The Division of Geriatrics and Gerontology is dedicated to providing the highest quality of care to older adults. Your generous support makes it possible for the Division to continue clinical expansions, research discoveries and educational growth – all opening the doors for more learning, healing and discovery.
Types of Gifts
Gifts of all sizes help the Division of Geriatrics and Gerontology to continue our ongoing efforts as a leader in innovative and compassionate treatment, groundbreaking research, and excellent surgical medical education. Gifts made with a check or credit card provide immediate support to the Division.
Contributions to the Division of Geriatrics and Gerontology can be unrestricted and used where the need is greatest. Gifts can also be designated to support a specific doctor. Gifts can also be made in memory of a loved one or to honor someone special in your life.
Gifts can be made outright or pledged over a period of up to five years.
Many employers offer a matching gift program to their employees. For every dollar you donate to the Division of Geriatrics and Gerontology, your employer will match it either dollar for dollar, two dollars to one dollar, or, in more generous cases, three dollars to one dollar. All you need is a Matching Gift Form from your employer’s Public Affairs Department. Complete the section designated for employees and mail the form to us. We will take care of all the other details and paperwork.
There are many opportunities to commemorate family members, friends, or colleagues on a birthday, anniversary, or another special occasion. Gifts can be made to the Division of Geriatrics and Gerontology in honor of a special physician, for example, who has played a significant role in your health. These gifts are greatly appreciated by the people being honored and their families.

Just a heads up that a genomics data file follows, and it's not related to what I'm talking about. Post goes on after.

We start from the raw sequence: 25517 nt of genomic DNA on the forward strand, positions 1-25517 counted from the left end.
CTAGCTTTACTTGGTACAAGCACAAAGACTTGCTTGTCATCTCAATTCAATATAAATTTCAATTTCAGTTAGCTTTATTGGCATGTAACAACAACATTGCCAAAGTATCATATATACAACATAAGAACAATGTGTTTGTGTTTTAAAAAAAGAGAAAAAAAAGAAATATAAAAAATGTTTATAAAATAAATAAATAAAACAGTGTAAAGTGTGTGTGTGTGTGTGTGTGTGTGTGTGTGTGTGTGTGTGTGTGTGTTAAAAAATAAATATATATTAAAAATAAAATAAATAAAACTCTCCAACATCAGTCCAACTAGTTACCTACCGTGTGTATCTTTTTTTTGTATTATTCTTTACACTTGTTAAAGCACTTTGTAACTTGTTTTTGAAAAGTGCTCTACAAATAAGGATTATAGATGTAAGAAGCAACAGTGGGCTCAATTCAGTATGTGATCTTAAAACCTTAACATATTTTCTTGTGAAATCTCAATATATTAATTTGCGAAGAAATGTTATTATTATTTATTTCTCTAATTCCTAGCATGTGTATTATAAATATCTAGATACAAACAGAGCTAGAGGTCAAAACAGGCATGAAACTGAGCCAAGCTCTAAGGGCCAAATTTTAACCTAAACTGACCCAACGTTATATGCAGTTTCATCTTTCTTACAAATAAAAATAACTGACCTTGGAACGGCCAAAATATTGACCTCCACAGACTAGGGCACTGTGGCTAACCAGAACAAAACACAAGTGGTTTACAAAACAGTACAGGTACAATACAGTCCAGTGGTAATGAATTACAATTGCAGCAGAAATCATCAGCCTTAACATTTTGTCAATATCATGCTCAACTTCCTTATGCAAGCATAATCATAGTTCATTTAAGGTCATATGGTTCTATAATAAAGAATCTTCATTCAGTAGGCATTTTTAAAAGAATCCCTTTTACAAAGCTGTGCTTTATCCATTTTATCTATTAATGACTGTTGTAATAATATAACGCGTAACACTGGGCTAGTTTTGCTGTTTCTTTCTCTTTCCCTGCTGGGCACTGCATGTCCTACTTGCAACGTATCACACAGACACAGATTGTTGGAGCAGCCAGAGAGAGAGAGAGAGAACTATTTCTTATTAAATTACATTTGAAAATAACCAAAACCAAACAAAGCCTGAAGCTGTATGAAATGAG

A gift made to the Division of Geriatrics and Gerontology in memory of a person who has passed away is a special way to honor a beloved friend or family member. Such a gift creates a legacy and memorializes the person by providing direct support to the Division.
Gift planning allows our donors to thoughtfully choose ways of giving that meet their needs—and the needs of the Division of Geriatrics and Gerontology. A development director from the Division and the Johns Hopkins Institutions, Office of Gift Planning can provide you with information on effective charitable planning options so that you can achieve optimum tax, financial, and philanthropic results.
Miriam Jay Wurts Andrus was an extraordinary individual who expressed a deep understanding of the need for the delivery of community based comprehensive and coordinated health care for older adults. She recognized that in-home physicians’ care and care from other health professionals is vital to the health, well-being, comfort and sense of hope for home bound seniors. Mrs. Andrus, herself, appreciated such care and wanted to make it more broadly available to others through advocacy, teaching and research. Accordingly, she left a generous gift in her estate to create The Miriam Jay Wurts Andrus Center for Community Geriatrics in the Division of Geriatric Medicine and Gerontology at Johns Hopkins.
Dedicated in 2001, the Center provides support for nurturing and sustaining education and research for clinicians and scholars in the Division of Geriatric Medicine to focus on community-based care especially that is delivered in the community. The Center greatly advances the Division’s tripartite mission in Community Health: